Technology Autobiography: Camera

If I had to choose one platform to tell my life story, I would choose cameras. Today, I almost always bring my digital camera with me when I leave my house to go out with my friends or family. Taking pictures is important to me because I can capture images that depict memories of fun times I share with my loved ones. In addition to the memories of these times which are stored in my mind, I like to have tangible replicas of the energy felt at a particular time.  Pictures which I took myself and printed in my own room adorn my walls and desk. However, I remember a time when cameras were not so user-friendly. Over the past decade, cameras have advanced rapidly into the digital culture, personalizing the process from start to finish. The once drawn out procedure of photography has transformed into a much faster method, yielding the immediate gratification as a result of digitally viewing, editing, and printing pictures.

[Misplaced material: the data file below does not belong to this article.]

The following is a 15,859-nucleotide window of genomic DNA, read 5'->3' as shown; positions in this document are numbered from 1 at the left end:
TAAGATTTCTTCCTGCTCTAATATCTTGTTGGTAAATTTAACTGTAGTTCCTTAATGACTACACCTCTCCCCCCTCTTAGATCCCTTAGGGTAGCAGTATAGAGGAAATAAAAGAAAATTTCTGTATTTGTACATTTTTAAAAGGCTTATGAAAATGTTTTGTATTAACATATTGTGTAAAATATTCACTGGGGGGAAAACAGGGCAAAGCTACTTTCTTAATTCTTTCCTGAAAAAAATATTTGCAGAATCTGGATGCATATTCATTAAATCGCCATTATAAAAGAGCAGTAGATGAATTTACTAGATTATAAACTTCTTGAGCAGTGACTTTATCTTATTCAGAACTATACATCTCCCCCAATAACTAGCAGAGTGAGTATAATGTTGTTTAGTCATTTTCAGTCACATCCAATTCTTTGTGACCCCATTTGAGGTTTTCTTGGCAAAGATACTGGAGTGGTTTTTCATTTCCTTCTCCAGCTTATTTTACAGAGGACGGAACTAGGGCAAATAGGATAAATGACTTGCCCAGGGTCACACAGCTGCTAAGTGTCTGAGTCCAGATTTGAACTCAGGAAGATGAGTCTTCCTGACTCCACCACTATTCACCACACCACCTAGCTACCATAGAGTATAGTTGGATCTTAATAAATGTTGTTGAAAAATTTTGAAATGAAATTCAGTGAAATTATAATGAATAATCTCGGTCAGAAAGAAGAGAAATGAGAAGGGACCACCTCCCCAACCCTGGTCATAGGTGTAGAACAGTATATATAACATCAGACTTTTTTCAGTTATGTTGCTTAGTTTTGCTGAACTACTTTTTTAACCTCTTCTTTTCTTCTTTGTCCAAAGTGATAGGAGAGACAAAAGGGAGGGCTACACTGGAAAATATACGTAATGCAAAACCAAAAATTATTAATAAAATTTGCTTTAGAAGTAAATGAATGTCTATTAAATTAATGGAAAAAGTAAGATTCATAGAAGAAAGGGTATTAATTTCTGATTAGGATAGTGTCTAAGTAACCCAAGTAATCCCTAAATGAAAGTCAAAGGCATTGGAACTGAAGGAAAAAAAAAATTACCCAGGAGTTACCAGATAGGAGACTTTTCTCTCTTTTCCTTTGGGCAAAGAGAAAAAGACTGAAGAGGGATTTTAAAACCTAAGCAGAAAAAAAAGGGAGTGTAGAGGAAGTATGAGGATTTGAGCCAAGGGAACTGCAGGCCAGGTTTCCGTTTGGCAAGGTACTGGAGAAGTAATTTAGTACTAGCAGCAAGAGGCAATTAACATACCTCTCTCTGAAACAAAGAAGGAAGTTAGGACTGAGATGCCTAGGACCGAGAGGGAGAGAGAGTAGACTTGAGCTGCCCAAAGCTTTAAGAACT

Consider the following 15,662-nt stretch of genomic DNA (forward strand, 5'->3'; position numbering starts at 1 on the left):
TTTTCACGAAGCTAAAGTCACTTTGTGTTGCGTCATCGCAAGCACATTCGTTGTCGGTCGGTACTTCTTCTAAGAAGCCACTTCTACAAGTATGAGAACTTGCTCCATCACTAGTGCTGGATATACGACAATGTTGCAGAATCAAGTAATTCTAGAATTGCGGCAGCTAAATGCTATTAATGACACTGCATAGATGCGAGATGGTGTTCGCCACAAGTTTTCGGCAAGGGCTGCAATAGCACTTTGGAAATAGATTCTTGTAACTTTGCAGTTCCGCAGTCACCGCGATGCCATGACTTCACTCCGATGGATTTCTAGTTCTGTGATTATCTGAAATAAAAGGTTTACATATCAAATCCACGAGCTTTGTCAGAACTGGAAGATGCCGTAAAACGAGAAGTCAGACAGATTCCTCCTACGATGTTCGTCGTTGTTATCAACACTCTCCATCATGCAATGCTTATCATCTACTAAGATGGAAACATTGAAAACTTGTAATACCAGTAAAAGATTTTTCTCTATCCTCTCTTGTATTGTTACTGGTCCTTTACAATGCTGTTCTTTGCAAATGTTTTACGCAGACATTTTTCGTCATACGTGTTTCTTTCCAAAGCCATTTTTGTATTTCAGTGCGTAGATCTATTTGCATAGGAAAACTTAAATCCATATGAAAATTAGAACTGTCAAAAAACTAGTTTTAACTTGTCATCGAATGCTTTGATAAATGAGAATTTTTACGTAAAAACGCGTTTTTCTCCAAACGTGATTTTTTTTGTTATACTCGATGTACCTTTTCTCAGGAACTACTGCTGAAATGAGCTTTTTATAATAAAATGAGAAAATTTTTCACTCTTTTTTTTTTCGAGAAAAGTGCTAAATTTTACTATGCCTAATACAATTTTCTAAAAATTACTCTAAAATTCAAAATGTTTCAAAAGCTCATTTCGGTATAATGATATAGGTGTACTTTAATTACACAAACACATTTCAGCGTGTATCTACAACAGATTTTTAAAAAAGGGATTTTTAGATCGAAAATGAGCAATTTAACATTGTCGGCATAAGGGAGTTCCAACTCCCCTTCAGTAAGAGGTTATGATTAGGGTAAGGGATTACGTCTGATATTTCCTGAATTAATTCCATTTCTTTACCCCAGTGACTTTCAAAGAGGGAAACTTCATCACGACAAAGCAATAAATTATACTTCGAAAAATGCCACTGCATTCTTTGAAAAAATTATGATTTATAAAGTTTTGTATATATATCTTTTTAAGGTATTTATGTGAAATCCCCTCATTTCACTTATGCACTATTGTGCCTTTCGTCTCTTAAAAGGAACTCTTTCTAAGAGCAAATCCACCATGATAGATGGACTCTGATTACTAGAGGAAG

Photographs have always been present in my life. As the oldest child in my family, it seems like almost every moment of my baby through toddler years was photographed. Fascinated by their first child, my parents took many pictures of me with a simple camera, refilling the film canister every twenty-four frames and replacing the AA batteries as needed. I remember several birthday parties, soccer games, and everyday activities when my mom would be ready to capture the perfect moment on her camera, only to find that the batteries had been depleted, or the film had unexpectedly run out. A small number dial located on the top of the camera could tell how many pictures were left, but in the heat of the moment, one hardly ever checked to see just how many snapshots remained. The film rolls were then taken to the grocery store and picked up a few days later in order to view the 4×6” photos. The limited amount of exposures had its drawbacks as well as its benefits. Since the pictures were not able to be seen at the time they were taken, we had to rely on amateur photography skills to know if the subject even made it into the frame. This could lead to an off-centered photo, people with their eyes closed, a blurry subject, or many other undesired effects. A second picture could be taken to be safe, but with only twenty-four pictures per roll, this was not always a great means of security. Conversely, some of my favorite pictures are ones where the people aren’t ready, the view is skewed, or the person holding the camera accidentally took a picture of their feet. I can see the joys everyday life in the rawness of these photos. While sometimes a particular scene is desired for the photo, an accidental snapshot of a scene can communicate a strong message as well. Regardless of the content of the photos, we were dependent on other people, companies, and machinery to produce our tangible memories on a small piece of paper.